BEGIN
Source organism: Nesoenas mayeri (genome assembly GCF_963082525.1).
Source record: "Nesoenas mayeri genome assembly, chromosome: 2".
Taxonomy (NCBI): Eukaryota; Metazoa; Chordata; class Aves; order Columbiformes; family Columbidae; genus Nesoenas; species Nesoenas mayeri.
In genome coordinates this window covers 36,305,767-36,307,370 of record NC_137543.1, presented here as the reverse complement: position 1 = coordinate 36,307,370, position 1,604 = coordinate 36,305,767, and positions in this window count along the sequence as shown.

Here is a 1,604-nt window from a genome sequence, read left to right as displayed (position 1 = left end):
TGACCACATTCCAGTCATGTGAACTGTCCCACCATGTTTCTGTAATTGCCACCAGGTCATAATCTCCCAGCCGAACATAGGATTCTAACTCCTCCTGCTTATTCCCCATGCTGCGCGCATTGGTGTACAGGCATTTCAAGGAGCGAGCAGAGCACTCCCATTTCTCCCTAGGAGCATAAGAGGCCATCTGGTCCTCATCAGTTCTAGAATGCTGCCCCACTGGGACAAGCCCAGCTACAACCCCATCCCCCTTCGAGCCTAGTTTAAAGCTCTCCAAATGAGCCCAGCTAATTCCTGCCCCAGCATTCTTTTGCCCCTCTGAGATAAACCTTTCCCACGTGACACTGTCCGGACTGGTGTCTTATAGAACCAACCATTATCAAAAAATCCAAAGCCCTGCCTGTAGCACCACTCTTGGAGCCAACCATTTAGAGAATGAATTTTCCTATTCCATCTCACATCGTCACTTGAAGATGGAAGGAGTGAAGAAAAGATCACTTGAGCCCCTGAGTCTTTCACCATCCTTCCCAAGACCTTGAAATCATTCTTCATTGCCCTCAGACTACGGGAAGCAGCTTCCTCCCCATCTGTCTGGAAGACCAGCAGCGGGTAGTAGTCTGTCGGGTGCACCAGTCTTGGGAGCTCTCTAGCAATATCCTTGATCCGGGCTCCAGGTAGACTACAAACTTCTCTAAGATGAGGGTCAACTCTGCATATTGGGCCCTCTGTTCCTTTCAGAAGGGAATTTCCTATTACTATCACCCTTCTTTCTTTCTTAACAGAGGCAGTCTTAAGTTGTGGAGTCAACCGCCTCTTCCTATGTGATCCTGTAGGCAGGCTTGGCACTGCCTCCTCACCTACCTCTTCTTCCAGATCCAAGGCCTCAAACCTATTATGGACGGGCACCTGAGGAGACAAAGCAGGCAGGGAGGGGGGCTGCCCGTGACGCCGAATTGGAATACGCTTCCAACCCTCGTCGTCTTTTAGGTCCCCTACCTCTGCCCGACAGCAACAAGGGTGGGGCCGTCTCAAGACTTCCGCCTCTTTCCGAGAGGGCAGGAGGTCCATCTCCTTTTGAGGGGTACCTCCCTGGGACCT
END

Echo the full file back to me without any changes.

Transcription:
Source organism: Nesoenas mayeri (genome assembly GCF_963082525.1).
Source record: "Nesoenas mayeri genome assembly, chromosome: 2".
Taxonomy (NCBI): Eukaryota; Metazoa; Chordata; class Aves; order Columbiformes; family Columbidae; genus Nesoenas; species Nesoenas mayeri.
In genome coordinates this window covers 36,305,767-36,307,370 of record NC_137543.1, presented here as the reverse complement: position 1 = coordinate 36,307,370, position 1,604 = coordinate 36,305,767, and positions in this window count along the sequence as shown.

Here is a 1,604-nt window from a genome sequence, read left to right as displayed (position 1 = left end):
TGACCACATTCCAGTCATGTGAACTGTCCCACCATGTTTCTGTAATTGCCACCAGGTCATAATCTCCCAGCCGAACATAGGATTCTAACTCCTCCTGCTTATTCCCCATGCTGCGCGCATTGGTGTACAGGCATTTCAAGGAGCGAGCAGAGCACTCCCATTTCTCCCTAGGAGCATAAGAGGCCATCTGGTCCTCATCAGTTCTAGAATGCTGCCCCACTGGGACAAGCCCAGCTACAACCCCATCCCCCTTCGAGCCTAGTTTAAAGCTCTCCAAATGAGCCCAGCTAATTCCTGCCCCAGCATTCTTTTGCCCCTCTGAGATAAACCTTTCCCACGTGACACTGTCCGGACTGGTGTCTTATAGAACCAACCATTATCAAAAAATCCAAAGCCCTGCCTGTAGCACCACTCTTGGAGCCAACCATTTAGAGAATGAATTTTCCTATTCCATCTCACATCGTCACTTGAAGATGGAAGGAGTGAAGAAAAGATCACTTGAGCCCCTGAGTCTTTCACCATCCTTCCCAAGACCTTGAAATCATTCTTCATTGCCCTCAGACTACGGGAAGCAGCTTCCTCCCCATCTGTCTGGAAGACCAGCAGCGGGTAGTAGTCTGTCGGGTGCACCAGTCTTGGGAGCTCTCTAGCAATATCCTTGATCCGGGCTCCAGGTAGACTACAAACTTCTCTAAGATGAGGGTCAACTCTGCATATTGGGCCCTCTGTTCCTTTCAGAAGGGAATTTCCTATTACTATCACCCTTCTTTCTTTCTTAACAGAGGCAGTCTTAAGTTGTGGAGTCAACCGCCTCTTCCTATGTGATCCTGTAGGCAGGCTTGGCACTGCCTCCTCACCTACCTCTTCTTCCAGATCCAAGGCCTCAAACCTATTATGGACGGGCACCTGAGGAGACAAAGCAGGCAGGGAGGGGGGCTGCCCGTGACGCCGAATTGGAATACGCTTCCAACCCTCGTCGTCTTTTAGGTCCCCTACCTCTGCCCGACAGCAACAAGGGTGGGGCCGTCTCAAGACTTCCGCCTCTTTCCGAGAGGGCAGGAGGTCCATCTCCTTTTGAGGGGTACCTCCCTGGGACCT